Wong is one of 11 University of Waterloo researchers to receive the Ontario government Early Researcher Award.
Hepatitis C is a liver disease caused by the hepatitis C virus. People with hepatitis C often do not experience any symptoms until late in the disease’s progression. Once it reaches the chronic stage, individuals suffer from the condition for life and for many chronic hepatitis C (CHC) leads to cirrhosis and liver cancer. Early detection and treatment is key in preventing these outcomes.
Professor William W.L. Wong is developing a research program to examine Ontario’s hep C policies. In 2018, Ontario is set to spend at least $16,000 per patient on hepatitis C drugs over the next decade with the goal of eliminating the disease. While wider accessibility to treatment is a positive development, robust screening initiatives are also necessary as most of those infected show no symptoms. Without screening, many CHC infections will remain undiagnosed. Thus, determining when to screen for the disease and how to improve access to treatment is essential.
Wong’s research program aims to answer these questions. His team is collecting data and developing a decision model to address two significant gaps in current hepatitis C-related policies.
“Firstly, there are no strategies to integrate screening and the ease of restrictions on treatment,” explained Wong. “Without screening chronic hepatitis C may go undetected until liver function deteriorates. This lack of detection negatively impacts the individual’s health and places an increased burden on our health system at the end stage of the disease. We need to establish a set of cost-effective and feasible integrated screening-treatment strategies to guide policy decision-making. These strategies will need to be based on health and economic consequences.”
Secondly, the team is researching a computational model that can better inform the Canadian agencies on healthcare funding than the current policy models.
“Policy modeling is the only practical option for policy decision makers to analyze the impact of screening and treatment strategies. Current policy models do not consider infectious disease dynamics and the impact of covering new CHC treatments on provincial formularies,” said Wong. “My team is collecting data and developing a new model that will assess both affordability and the impact of interventions like screening and access to treatment.”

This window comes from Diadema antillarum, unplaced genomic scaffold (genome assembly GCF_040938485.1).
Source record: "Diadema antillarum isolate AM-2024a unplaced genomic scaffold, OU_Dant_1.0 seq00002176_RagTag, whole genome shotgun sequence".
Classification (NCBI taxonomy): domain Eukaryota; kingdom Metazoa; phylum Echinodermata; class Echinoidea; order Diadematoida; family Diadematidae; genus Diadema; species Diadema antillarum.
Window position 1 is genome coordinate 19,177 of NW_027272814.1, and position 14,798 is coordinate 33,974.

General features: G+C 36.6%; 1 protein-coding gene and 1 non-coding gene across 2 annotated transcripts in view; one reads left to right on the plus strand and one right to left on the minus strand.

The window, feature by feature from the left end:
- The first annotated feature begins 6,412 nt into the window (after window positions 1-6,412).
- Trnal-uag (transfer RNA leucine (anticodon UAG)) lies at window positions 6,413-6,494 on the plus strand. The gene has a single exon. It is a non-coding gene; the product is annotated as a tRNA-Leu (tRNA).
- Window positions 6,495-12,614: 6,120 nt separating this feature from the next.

In this research program, his lab group is collecting quantitative data gathered through interviews with CHC patients, and qualitative information from focus group discussions with CHC experts. His team will also perform evidence synthesis on the benefits and risks associated with treatment and screening.
“All of this information will be used to develop a new system-level mathematical model for use in policy decision-making,” said Wong. “The model will predict hepatitis C incidence and prevalence, the health and economic burden of the disease, and the affordability of different CHC screening and treatment strategies.”
The model will be able to generate a range of outcomes including the population size of patients eligible for treatment, the expected wait times for treatment, the number of cases at different stages of CHC development, and more. It will be developed in consultation with decision-making groups like the Canadian Agency for Drugs and Technologies in Health, Health Quality Ontario, and more. The research program has earned Wong an Early Researcher Award from the Ontario government.
“The goal is to provide policy makers with a platform that will allow them to easily integrate evidence into decisions.” explained Wong. “Ultimately, we hope it will inform policy changes to make hepatitis C screening and treatment more accessible for Ontarians.”